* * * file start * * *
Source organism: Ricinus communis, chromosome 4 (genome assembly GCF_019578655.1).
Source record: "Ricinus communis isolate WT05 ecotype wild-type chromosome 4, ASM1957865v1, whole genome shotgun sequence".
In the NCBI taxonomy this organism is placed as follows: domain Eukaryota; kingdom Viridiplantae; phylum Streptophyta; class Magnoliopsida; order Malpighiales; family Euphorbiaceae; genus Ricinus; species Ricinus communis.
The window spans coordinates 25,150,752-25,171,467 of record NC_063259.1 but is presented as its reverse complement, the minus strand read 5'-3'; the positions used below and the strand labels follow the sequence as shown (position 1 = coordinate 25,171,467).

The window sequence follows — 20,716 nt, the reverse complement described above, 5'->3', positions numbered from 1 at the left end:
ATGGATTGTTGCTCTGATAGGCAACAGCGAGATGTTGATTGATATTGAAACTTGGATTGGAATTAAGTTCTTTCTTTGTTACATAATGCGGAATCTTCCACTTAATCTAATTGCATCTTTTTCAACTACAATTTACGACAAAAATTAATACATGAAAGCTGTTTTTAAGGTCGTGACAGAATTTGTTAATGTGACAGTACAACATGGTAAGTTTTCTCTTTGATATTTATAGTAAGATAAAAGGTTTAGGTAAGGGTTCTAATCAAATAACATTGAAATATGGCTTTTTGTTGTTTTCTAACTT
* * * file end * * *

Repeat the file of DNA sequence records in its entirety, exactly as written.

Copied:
Source organism: Ricinus communis, chromosome 4 (genome assembly GCF_019578655.1).
Source record: "Ricinus communis isolate WT05 ecotype wild-type chromosome 4, ASM1957865v1, whole genome shotgun sequence".
In the NCBI taxonomy this organism is placed as follows: domain Eukaryota; kingdom Viridiplantae; phylum Streptophyta; class Magnoliopsida; order Malpighiales; family Euphorbiaceae; genus Ricinus; species Ricinus communis.
The window spans coordinates 25,150,752-25,171,467 of record NC_063259.1 but is presented as its reverse complement, the minus strand read 5'-3'; the positions used below and the strand labels follow the sequence as shown (position 1 = coordinate 25,171,467).

The window sequence follows — 20,716 nt, the reverse complement described above, 5'->3', positions numbered from 1 at the left end:
ATGGATTGTTGCTCTGATAGGCAACAGCGAGATGTTGATTGATATTGAAACTTGGATTGGAATTAAGTTCTTTCTTTGTTACATAATGCGGAATCTTCCACTTAATCTAATTGCATCTTTTTCAACTACAATTTACGACAAAAATTAATACATGAAAGCTGTTTTTAAGGTCGTGACAGAATTTGTTAATGTGACAGTACAACATGGTAAGTTTTCTCTTTGATATTTATAGTAAGATAAAAGGTTTAGGTAAGGGTTCTAATCAAATAACATTGAAATATGGCTTTTTGTTGTTTTCTAACTT